An official with the Indian mining firm Mesco Gold in Ratanakkiri, where two miners were killed in October, yesterday said the company was asked to take corrective action to replace mineshaft baskets and provide safety equipment to workers following an independent investigation.
The company official, who spoke on condition of anonymity, said a consultant, Graeme Chester, who was hired by the Ministry of Mines and Energy (MME) to carry out the independent audit, shared the investigation findings with the ministry and Mesco Gold’s general manager, Sudheera Gulwade.
The official said the firm had not been penalised by the ministry, which only requested the company make corrections to its technical processes and provide safety equipment.
Two brothers – one of them under the legal age to work at a mine site – were killed when a metal basket designed to carry materials into the mineshaft came crashing down in October.
The Law on Mineral Resource Management and Exploitation calls for the suspension or cancellation of a licence if the holder breaches the law. It also calls for companies to have technically and financially sound operations, and to ensure the protection of “worker health and safety”.
“We need to install new baskets,” the company official said. “The old ones [received] so many comments by MME, and also the investigating team, and also local authorities. They said, ‘This is a problem’.”
Chester this week declined to comment, but last month, soon before completing his audit, he said that “the process used in the situation were the employees were killed has not been used since”.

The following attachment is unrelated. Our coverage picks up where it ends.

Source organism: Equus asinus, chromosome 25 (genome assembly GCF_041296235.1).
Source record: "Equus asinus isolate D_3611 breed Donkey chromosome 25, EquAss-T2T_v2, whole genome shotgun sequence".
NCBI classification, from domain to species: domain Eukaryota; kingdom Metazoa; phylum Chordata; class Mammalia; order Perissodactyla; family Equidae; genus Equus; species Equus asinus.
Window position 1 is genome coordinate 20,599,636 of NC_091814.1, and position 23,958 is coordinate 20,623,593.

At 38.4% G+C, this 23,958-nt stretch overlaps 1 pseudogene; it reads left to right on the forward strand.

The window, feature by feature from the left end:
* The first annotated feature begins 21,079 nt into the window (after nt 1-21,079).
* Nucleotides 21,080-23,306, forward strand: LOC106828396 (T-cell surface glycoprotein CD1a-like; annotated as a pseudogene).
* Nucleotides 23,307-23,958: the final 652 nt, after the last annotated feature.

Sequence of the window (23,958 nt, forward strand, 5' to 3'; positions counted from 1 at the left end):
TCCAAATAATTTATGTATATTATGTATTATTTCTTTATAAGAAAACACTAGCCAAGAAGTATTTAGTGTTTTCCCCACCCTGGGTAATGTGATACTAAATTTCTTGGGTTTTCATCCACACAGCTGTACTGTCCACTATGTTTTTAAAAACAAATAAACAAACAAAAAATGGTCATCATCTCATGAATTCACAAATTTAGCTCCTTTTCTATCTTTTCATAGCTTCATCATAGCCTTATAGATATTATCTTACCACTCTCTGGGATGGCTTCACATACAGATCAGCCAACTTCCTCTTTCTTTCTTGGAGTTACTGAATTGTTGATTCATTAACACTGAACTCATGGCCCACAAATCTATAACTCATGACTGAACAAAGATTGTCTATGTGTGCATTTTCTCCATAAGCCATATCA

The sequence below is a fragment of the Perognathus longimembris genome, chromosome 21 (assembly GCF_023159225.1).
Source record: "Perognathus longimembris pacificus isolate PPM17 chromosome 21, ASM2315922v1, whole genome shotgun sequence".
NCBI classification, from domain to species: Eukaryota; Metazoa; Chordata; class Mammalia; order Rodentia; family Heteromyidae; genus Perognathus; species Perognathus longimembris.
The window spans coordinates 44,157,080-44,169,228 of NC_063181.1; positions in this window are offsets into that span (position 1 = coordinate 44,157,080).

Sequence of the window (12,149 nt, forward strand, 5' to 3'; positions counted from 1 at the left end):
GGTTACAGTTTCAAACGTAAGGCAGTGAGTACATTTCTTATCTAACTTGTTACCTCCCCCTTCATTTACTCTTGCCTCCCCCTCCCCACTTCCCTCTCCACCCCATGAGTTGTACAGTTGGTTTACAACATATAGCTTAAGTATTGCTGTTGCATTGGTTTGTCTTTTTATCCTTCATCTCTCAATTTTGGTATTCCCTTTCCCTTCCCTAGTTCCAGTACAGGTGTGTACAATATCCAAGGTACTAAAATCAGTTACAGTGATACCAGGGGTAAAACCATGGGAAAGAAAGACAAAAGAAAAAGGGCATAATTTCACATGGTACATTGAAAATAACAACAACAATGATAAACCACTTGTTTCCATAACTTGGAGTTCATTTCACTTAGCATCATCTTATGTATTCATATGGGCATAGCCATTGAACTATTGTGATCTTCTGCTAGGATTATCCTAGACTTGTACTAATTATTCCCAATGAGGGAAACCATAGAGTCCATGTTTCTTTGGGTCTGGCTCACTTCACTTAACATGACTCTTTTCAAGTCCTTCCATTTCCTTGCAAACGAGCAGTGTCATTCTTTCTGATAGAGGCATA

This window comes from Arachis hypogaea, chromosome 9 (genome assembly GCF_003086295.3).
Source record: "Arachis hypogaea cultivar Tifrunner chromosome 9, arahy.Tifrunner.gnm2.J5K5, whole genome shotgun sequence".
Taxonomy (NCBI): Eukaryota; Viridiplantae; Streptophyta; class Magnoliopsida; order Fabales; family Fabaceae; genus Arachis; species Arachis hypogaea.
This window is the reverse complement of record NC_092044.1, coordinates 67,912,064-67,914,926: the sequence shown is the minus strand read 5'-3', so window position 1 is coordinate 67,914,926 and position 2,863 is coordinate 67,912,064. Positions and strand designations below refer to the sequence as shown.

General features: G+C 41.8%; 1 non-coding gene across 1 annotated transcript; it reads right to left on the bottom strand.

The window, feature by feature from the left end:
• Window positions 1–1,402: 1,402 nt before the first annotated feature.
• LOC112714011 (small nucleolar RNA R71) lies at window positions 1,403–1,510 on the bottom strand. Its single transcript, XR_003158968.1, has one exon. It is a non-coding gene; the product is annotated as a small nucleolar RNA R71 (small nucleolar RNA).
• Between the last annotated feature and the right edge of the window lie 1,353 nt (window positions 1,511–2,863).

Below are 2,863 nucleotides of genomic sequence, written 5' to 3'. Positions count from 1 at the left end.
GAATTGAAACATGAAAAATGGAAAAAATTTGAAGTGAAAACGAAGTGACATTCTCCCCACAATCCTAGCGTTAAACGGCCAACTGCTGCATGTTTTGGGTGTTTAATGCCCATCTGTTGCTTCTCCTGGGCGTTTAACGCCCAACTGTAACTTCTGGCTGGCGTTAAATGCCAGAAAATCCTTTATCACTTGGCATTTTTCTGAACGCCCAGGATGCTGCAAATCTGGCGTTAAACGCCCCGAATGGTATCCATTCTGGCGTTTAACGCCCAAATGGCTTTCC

He added that a new design for the baskets was nearly ready for approval to proceed with trials carrying concrete and materials.
The company official said Mesco Gold was now installing the “correct” basket that will be used to carry miners and materials.
“We need to train [workers] with the new baskets, with MME watching for one week to see if [they are] suitable” to reduce safety risks, he said, adding the trial could take place as early as next week.
General Manager Gulwade yesterday said the company was still waiting for feedback from the ministry. Company Director Rajeev Moudgil has repeatedly declined to comment on the investigation.
Ministry spokesman Yos Monirath said that the ministry had only received the investigation findings last week, and was now preparing a letter to call Mesco Gold for a meeting.
He said that according to the investigation, the fatal accident occurred when a rope attached to the basket broke, causing the basket to fall, killing the workers. However, he declined to say whether company was at fault.
“We do not dare say that yet,” he said.
Monirath said before making a conclusion, the ministry needs to have a meeting with the company for an “evaluation”. After the meeting, the ministry will also decide whether to release the audit to the public.
Environmental activist Alex Gonzalez-Davidson said “gold is an asset of the nation, thus it belongs to all Cambodians. So[,] the Ministry of Mines and Energy [has] the duty to be completely transparent on all matters that concern the industry, especially when it involves extremely serious issues, such as the death of people.”